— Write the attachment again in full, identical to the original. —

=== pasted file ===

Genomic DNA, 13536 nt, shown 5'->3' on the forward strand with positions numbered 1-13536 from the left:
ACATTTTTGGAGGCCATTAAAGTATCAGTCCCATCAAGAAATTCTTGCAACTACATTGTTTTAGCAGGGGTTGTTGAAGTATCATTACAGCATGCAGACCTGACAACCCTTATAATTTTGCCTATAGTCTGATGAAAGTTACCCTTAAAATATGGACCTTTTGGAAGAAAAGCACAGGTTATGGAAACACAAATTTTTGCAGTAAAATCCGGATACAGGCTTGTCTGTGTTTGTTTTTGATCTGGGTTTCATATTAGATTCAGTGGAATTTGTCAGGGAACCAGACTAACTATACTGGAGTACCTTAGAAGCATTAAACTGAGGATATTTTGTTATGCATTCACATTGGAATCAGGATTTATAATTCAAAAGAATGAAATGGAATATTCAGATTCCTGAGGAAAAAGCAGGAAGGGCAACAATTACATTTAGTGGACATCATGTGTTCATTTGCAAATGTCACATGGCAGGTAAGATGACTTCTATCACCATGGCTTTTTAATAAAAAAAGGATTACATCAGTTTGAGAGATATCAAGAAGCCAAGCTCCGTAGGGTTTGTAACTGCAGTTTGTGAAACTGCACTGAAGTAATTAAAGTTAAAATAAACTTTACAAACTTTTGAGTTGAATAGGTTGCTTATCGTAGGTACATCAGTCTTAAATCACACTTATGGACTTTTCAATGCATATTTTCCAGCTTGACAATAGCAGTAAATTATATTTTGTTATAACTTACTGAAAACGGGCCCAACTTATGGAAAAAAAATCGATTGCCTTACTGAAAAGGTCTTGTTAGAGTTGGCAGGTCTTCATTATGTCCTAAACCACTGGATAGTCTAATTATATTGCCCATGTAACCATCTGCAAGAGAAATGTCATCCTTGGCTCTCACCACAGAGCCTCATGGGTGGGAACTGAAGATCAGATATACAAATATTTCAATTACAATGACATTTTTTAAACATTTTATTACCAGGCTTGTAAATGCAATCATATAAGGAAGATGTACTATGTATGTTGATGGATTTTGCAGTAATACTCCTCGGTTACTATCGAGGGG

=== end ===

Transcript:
Genomic DNA, 13536 nt, shown 5'->3' on the forward strand with positions numbered 1-13536 from the left:
ACATTTTTGGAGGCCATTAAAGTATCAGTCCCATCAAGAAATTCTTGCAACTACATTGTTTTAGCAGGGGTTGTTGAAGTATCATTACAGCATGCAGACCTGACAACCCTTATAATTTTGCCTATAGTCTGATGAAAGTTACCCTTAAAATATGGACCTTTTGGAAGAAAAGCACAGGTTATGGAAACACAAATTTTTGCAGTAAAATCCGGATACAGGCTTGTCTGTGTTTGTTTTTGATCTGGGTTTCATATTAGATTCAGTGGAATTTGTCAGGGAACCAGACTAACTATACTGGAGTACCTTAGAAGCATTAAACTGAGGATATTTTGTTATGCATTCACATTGGAATCAGGATTTATAATTCAAAAGAATGAAATGGAATATTCAGATTCCTGAGGAAAAAGCAGGAAGGGCAACAATTACATTTAGTGGACATCATGTGTTCATTTGCAAATGTCACATGGCAGGTAAGATGACTTCTATCACCATGGCTTTTTAATAAAAAAAGGATTACATCAGTTTGAGAGATATCAAGAAGCCAAGCTCCGTAGGGTTTGTAACTGCAGTTTGTGAAACTGCACTGAAGTAATTAAAGTTAAAATAAACTTTACAAACTTTTGAGTTGAATAGGTTGCTTATCGTAGGTACATCAGTCTTAAATCACACTTATGGACTTTTCAATGCATATTTTCCAGCTTGACAATAGCAGTAAATTATATTTTGTTATAACTTACTGAAAACGGGCCCAACTTATGGAAAAAAAATCGATTGCCTTACTGAAAAGGTCTTGTTAGAGTTGGCAGGTCTTCATTATGTCCTAAACCACTGGATAGTCTAATTATATTGCCCATGTAACCATCTGCAAGAGAAATGTCATCCTTGGCTCTCACCACAGAGCCTCATGGGTGGGAACTGAAGATCAGATATACAAATATTTCAATTACAATGACATTTTTTAAACATTTTATTACCAGGCTTGTAAATGCAATCATATAAGGAAGATGTACTATGTATGTTGATGGATTTTGCAGTAATACTCCTCGGTTACTATCGAGGGG